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  1. #1
    Senior Member rando's Avatar
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    tire pressure question

    I have 26X1.5 nimbus slicks on my Trek Mtn bike that I use for a commuter. it says 50-80 psi on the sides but I have been pumping them up to 90 psi for the past three months and I love the way they ride. my question is, how much can I pump these babies up before they become unsafe? I've heard people say that you can inflate way beyond what is on the side of the tire but does anyone have any experience or advice on this?
    "Think of bicycles as rideable art that can just about save the world". ~Grant Petersen

    Cyclists fare best when they recognize that there are times when acting vehicularly is not the best practice, and are flexible enough to do what is necessary as the situation warrants.--Me

  2. #2
    These go to 11. DavidLee's Avatar
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    Have a look here.

  3. #3
    Senior Member ken cummings's Avatar
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    Yes you can way overinflate tires. I have seen it done several times, they go Bang. One lady had Slime (tm) in her tire and got sprayed with goo. Yhe other times were with a 4 man record attempt trike using 200 PSI in the tires. Blowoffs during each run. Since there were 4 tires on each axle, no problem. People have been killed by blowoffs of giant mine truck tires. As Sheldon Brown say it does not help much. I run my 50-80 PSI tires at 80-90 as I am big and carry heavy gear.
    This space open

  4. #4
    Senior Member godspiral's Avatar
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    when you look at the bottom of your rear wheel, should you see a small amount of deflection? Can you measure optimal pressure by the amount of squish you put on the wheel?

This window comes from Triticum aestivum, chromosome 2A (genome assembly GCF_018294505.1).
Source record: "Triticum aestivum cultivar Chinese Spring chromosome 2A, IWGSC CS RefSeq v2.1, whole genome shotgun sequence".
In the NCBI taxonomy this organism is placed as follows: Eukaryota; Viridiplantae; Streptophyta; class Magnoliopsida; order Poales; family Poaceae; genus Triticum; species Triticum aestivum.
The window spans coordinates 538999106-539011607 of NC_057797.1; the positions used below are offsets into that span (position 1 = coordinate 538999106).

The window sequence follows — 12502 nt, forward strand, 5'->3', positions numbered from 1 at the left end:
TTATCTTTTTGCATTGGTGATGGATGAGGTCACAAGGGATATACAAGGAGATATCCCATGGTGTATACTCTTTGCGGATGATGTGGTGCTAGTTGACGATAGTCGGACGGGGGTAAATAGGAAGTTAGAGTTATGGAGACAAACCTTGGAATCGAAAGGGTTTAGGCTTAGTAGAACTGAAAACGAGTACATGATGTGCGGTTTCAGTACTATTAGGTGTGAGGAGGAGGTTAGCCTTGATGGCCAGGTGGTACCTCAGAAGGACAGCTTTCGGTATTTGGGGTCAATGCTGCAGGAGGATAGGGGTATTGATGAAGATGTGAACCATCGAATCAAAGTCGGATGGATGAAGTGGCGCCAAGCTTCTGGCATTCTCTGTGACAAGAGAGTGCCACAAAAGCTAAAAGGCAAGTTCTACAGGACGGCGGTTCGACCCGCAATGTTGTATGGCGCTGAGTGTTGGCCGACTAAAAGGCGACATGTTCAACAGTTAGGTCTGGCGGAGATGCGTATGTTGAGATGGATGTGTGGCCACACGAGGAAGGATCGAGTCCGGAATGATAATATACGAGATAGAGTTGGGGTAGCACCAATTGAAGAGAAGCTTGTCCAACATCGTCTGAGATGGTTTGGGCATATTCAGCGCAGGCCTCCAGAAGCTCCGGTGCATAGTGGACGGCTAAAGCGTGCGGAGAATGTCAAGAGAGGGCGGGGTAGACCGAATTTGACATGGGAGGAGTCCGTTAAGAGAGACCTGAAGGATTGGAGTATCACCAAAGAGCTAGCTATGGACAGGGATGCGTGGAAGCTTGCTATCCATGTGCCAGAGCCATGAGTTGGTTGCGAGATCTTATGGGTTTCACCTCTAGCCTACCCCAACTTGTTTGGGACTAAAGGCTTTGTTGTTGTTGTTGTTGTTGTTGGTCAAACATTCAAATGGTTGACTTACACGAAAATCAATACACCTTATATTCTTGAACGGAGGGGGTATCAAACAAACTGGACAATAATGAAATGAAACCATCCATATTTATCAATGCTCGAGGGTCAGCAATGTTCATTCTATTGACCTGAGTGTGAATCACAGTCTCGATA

5. #5
    Walkafire
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    Quote Originally Posted by rando
    I have 26X1.5 nimbus slicks on my Trek Mtn bike that I use for a commuter. it says 50-80 psi on the sides but I have been pumping them up to 90 psi for the past three months and I love the way they ride. my question is, how much can I pump these babies up before they become unsafe? I've heard people say that you can inflate way beyond what is on the side of the tire but does anyone have any experience or advice on this?


    Forget the tire... I would be more worried about your WHEEL (Rim).

    Depends on how "old" the rim is, if it is fairly new, then go for it. I have split out a rim which I believe was to pumping up the tires over the rated psi.

    Just keep an eye on the side walls of the rim, and go for it. No need to pump up the front that high, you want traction there!


    ** Note: I ran into a Tire Rep from Conti, he told me the way they rate their tire pressures are (basically): They inflate to Blowout, then divide by half and there is the rating. Simple but true.
    So if a tire is rated at 80 psi, means most of the test tires blew out at 160 psi.

  6. #6
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    Mostly it depends on the bead of the tire. What kind of bead do they have?

  7. #7
    Portland Fred banerjek's Avatar
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    Quote Originally Posted by Walkafire
    Forget the tire... I would be more worried about your WHEEL (Rim).

    Depends on how "old" the rim is, if it is fairly new, then go for it. I have split out a rim which I believe was to pumping up the tires over the rated psi.
    A few years ago, I just happened to be riding on overinflated 26X1.5 nimbus slicks on my hybrid. On this particular day, it was especially hot which increased the tire pressure even more.

    When the rim split, it caught immediately on the front brakes and made the wheel instantly stop moving -- an inconvenient thing to happen when you're moving right along. I was lucky enough not to be injured, but having an unrepairable situation more than 12 miles from home was a real PITA.

    I like to ride with high pressures, but I never overinflate. If you want more than 80psi, switch tires. You might want to drop to a narrower width if you're looking for speed.

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